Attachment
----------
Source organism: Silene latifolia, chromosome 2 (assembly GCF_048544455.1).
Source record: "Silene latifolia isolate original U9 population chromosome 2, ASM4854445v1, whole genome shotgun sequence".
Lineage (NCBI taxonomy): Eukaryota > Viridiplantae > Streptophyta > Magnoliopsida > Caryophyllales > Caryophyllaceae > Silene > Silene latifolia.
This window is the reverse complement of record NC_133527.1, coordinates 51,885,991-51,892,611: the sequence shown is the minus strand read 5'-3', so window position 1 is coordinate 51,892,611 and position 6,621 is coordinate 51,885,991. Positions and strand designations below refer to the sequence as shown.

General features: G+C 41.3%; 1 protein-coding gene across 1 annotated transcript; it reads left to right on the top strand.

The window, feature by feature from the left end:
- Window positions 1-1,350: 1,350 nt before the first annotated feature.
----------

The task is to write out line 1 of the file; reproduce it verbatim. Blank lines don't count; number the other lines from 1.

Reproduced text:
Source organism: Silene latifolia, chromosome 2 (assembly GCF_048544455.1).